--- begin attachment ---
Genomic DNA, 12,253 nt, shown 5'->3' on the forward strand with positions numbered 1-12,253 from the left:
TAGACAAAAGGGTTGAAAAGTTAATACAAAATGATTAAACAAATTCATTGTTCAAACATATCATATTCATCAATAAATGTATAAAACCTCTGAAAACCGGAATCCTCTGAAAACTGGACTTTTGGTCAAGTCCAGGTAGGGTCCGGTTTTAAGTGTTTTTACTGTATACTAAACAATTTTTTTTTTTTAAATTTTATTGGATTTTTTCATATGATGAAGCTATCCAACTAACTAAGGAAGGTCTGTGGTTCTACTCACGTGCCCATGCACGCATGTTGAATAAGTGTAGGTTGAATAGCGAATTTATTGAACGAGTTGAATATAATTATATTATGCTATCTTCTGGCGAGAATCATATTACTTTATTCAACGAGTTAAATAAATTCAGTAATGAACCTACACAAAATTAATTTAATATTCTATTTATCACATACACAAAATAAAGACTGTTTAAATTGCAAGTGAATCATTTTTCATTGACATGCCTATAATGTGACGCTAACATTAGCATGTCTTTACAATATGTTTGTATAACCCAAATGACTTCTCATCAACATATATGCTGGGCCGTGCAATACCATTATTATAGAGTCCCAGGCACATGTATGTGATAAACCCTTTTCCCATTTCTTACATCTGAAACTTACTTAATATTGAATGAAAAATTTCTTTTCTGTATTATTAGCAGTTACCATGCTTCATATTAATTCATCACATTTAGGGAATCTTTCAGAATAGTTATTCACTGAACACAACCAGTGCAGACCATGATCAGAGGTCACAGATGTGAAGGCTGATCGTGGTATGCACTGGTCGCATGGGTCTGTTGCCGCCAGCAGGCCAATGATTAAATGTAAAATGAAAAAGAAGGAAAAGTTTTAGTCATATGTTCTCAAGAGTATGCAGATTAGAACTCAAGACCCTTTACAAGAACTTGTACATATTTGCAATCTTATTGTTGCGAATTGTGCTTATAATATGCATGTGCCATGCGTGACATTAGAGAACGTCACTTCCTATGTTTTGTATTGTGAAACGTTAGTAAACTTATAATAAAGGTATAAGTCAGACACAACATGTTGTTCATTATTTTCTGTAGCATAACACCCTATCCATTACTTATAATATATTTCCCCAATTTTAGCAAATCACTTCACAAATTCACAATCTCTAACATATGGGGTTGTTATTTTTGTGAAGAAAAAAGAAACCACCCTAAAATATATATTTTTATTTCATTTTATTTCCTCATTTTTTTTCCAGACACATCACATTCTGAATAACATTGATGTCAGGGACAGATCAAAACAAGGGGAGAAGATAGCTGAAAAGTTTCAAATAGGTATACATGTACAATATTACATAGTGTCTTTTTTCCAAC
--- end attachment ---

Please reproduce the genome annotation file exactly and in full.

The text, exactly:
Genomic DNA, 12,253 nt, shown 5'->3' on the forward strand with positions numbered 1-12,253 from the left:
TAGACAAAAGGGTTGAAAAGTTAATACAAAATGATTAAACAAATTCATTGTTCAAACATATCATATTCATCAATAAATGTATAAAACCTCTGAAAACCGGAATCCTCTGAAAACTGGACTTTTGGTCAAGTCCAGGTAGGGTCCGGTTTTAAGTGTTTTTACTGTATACTAAACAATTTTTTTTTTTTAAATTTTATTGGATTTTTTCATATGATGAAGCTATCCAACTAACTAAGGAAGGTCTGTGGTTCTACTCACGTGCCCATGCACGCATGTTGAATAAGTGTAGGTTGAATAGCGAATTTATTGAACGAGTTGAATATAATTATATTATGCTATCTTCTGGCGAGAATCATATTACTTTATTCAACGAGTTAAATAAATTCAGTAATGAACCTACACAAAATTAATTTAATATTCTATTTATCACATACACAAAATAAAGACTGTTTAAATTGCAAGTGAATCATTTTTCATTGACATGCCTATAATGTGACGCTAACATTAGCATGTCTTTACAATATGTTTGTATAACCCAAATGACTTCTCATCAACATATATGCTGGGCCGTGCAATACCATTATTATAGAGTCCCAGGCACATGTATGTGATAAACCCTTTTCCCATTTCTTACATCTGAAACTTACTTAATATTGAATGAAAAATTTCTTTTCTGTATTATTAGCAGTTACCATGCTTCATATTAATTCATCACATTTAGGGAATCTTTCAGAATAGTTATTCACTGAACACAACCAGTGCAGACCATGATCAGAGGTCACAGATGTGAAGGCTGATCGTGGTATGCACTGGTCGCATGGGTCTGTTGCCGCCAGCAGGCCAATGATTAAATGTAAAATGAAAAAGAAGGAAAAGTTTTAGTCATATGTTCTCAAGAGTATGCAGATTAGAACTCAAGACCCTTTACAAGAACTTGTACATATTTGCAATCTTATTGTTGCGAATTGTGCTTATAATATGCATGTGCCATGCGTGACATTAGAGAACGTCACTTCCTATGTTTTGTATTGTGAAACGTTAGTAAACTTATAATAAAGGTATAAGTCAGACACAACATGTTGTTCATTATTTTCTGTAGCATAACACCCTATCCATTACTTATAATATATTTCCCCAATTTTAGCAAATCACTTCACAAATTCACAATCTCTAACATATGGGGTTGTTATTTTTGTGAAGAAAAAAGAAACCACCCTAAAATATATATTTTTATTTCATTTTATTTCCTCATTTTTTTTCCAGACACATCACATTCTGAATAACATTGATGTCAGGGACAGATCAAAACAAGGGGAGAAGATAGCTGAAAAGTTTCAAATAGGTATACATGTACAATATTACATAGTGTCTTTTTTCCAAC